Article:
Asset repositioning is a constant in the commercial real estate arena. Creating new appeal for an existing property, or finding creative ways to rekindle an under performing asset is the most crucial component for sustaining the life-cycle of a property and putting owners at ease. But before any changes are initiated, a straightforward dissection of objectives and due diligence will ensure that commercial professionals make the right recommendations and achieve the most value for an asset.
Today's current interest rates, market expansions and economic redevelopment initiatives targeted in many locals throughout the country, coupled with improving or strong absorption of Class A properties, have created an opportunity for an owner to capture increased returns through asset repositioning. Owners that might otherwise have had to settle for less have the ability to capture improved returns from the market through an asset. Conversely, there exists an opportunity for an astute management company to recognize an asset's position within the marketplace and offer the owner the opportunity to enhance their own position and improve the operating performance of the property. In both instances it will take effective communications, a strong partnership, market knowledge and clear, well-defined objectives.
Asset repositioning represents the opportunity for the management company to work with the owner and not just for the owner. The team will need input from every member involved in the property's ownership, management, investment advisement, leasing, asset management and research.
When repositioning an asset in the market, having a thorough understanding of the owner's goals and objectives for the property is the foundation of the plan. Moreover, there are several core components, both tangible and intangible, that need to be considered and factored into the decision to reposition.
Some of these core components include, but are not limited to:
- Ownership objectives
- Geographic location
- Market perception
- Market rents
- Ownership funding source
- Transportation infrastructure
- Amenity base
Many of these same components are part of a general assessment and examination of a property. Common ownership objectives run along the lines of an asset's position within a portfolio (where applicable) and include market value, value to the owner as a stand-alone, value within the larger portfolio, hold objectives, internal rates of return and opportunity costs, to mention just a few. These considerations notwithstanding, improving a property's position either through increased net operating income or market value will always be deemed a positive improvement by any owner.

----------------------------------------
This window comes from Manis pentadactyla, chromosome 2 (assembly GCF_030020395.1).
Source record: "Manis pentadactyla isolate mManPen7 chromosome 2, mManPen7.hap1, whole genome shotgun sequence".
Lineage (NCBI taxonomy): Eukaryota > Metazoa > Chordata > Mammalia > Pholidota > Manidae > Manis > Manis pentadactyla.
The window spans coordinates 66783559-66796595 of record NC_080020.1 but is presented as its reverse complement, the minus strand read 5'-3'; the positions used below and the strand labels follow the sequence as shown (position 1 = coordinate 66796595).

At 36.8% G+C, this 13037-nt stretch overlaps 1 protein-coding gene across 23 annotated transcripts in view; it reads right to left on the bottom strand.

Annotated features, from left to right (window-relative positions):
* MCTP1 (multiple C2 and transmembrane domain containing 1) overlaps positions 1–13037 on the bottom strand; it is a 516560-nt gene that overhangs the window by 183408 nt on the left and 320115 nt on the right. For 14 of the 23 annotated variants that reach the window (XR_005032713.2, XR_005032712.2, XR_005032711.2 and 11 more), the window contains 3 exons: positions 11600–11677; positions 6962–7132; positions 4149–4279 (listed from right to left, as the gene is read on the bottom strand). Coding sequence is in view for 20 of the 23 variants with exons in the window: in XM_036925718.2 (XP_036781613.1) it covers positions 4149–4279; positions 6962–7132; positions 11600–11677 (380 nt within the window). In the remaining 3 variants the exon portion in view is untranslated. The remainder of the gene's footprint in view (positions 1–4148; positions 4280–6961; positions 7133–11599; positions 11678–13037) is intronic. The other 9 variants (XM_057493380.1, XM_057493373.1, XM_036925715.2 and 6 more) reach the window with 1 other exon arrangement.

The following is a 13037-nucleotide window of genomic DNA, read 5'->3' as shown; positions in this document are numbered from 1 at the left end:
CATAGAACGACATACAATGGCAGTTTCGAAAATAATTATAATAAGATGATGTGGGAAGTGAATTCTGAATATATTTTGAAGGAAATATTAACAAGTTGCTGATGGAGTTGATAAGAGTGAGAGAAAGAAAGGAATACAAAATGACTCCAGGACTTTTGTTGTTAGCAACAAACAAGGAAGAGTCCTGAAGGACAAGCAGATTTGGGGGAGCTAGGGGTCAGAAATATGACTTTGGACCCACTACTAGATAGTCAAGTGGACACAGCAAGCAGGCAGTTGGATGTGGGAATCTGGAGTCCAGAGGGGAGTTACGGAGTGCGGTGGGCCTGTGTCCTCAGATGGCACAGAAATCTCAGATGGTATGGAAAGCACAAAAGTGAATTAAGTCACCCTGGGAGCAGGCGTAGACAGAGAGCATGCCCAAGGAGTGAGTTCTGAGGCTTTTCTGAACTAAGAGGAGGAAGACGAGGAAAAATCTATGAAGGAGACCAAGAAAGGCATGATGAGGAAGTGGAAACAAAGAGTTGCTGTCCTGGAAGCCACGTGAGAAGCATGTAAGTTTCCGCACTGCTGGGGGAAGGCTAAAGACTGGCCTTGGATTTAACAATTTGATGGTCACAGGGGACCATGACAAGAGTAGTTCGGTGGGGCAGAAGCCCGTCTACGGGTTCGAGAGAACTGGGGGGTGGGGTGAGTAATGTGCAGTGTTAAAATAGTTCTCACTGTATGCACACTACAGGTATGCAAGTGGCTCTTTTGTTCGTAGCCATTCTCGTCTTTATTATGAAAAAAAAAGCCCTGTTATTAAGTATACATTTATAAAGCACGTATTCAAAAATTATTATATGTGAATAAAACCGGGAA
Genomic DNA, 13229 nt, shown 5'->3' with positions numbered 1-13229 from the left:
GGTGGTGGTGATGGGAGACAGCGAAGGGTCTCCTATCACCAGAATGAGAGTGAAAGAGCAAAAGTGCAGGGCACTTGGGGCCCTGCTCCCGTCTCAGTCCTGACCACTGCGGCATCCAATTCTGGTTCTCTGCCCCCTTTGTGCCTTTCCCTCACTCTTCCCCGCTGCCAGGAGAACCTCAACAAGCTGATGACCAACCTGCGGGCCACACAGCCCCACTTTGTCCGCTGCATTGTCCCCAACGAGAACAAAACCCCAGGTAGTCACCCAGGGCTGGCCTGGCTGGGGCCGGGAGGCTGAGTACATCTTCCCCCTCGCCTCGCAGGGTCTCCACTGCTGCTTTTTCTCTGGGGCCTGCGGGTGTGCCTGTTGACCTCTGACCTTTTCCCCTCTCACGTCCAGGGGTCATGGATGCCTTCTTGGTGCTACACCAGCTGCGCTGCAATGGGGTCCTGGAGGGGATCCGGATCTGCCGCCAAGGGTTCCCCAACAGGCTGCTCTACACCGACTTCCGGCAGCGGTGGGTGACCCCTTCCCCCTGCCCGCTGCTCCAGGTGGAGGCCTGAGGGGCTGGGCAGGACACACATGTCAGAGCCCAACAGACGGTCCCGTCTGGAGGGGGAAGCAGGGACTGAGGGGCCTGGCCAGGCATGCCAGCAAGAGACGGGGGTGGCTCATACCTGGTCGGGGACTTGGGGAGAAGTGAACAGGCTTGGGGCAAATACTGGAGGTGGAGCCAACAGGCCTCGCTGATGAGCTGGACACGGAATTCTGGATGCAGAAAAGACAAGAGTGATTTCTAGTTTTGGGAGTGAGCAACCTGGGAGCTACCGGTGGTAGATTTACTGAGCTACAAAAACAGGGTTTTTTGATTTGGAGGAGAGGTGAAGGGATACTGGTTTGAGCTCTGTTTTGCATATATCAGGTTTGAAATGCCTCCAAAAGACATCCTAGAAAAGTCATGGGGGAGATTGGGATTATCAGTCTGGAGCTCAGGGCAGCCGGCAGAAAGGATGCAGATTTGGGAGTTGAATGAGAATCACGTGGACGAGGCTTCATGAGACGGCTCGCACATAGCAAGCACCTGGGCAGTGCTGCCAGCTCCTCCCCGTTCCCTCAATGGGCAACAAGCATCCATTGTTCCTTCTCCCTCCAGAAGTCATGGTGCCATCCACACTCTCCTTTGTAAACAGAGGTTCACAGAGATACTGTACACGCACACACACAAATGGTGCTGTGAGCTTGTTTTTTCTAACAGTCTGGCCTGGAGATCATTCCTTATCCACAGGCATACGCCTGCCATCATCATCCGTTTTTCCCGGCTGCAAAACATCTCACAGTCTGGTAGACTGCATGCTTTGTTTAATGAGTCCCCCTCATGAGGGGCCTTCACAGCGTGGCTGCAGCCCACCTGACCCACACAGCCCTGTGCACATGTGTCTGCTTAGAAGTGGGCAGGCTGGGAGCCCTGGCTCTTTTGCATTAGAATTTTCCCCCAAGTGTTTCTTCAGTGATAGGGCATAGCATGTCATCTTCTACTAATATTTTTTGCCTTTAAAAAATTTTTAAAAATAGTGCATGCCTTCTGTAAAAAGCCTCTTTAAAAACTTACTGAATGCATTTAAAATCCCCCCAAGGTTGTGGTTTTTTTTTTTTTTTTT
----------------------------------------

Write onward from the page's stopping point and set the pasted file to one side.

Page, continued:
One of the first and most important steps in assessing a property's current and future potential position is a SWOT (strengths, weaknesses, opportunities and threats) analysis. This is a comprehensive survey of the building and of the outside factors/trends affecting its position in the market. The team at the property performs the analysis in order to identify the feasibility of value enhancement options and the components making up the repositioning plan.
The SWOT Analysis will involve the following components:
- Identify value
- Enhancement opportunities
- Evaluate capital enhancements and overall financial benefit
- Assess and analyze overall market for product type
- short- and long-range investment goals
What is the relationship of the specific asset to the owner's larger portfolio? The SWOT Analysis will provide for the owner a specific, formulated repositioning plan, to help capture current market conditions, improve the property's position, and add value that might otherwise go unrealized. If planned and implemented properly, the analysis should result in enhanced value returns with potential for:
- Increased and improved ROI
- A more stable and credit-worthy tenant mix
- Reduced or stabilized expenses
- Improved market position
- Highest and best use
Taking the time to conduct a SWOT analysis is highly recommended for asset repositioning. A team approach is critical not only for a successful analysis, but to the overall effort. Input from management, leasing, finance and investment advisory are necessary to develop the most comprehensive summary and recommendations for the property. Only an integrated approach will result in the full benefits of asset repositioning for both the owner and management company.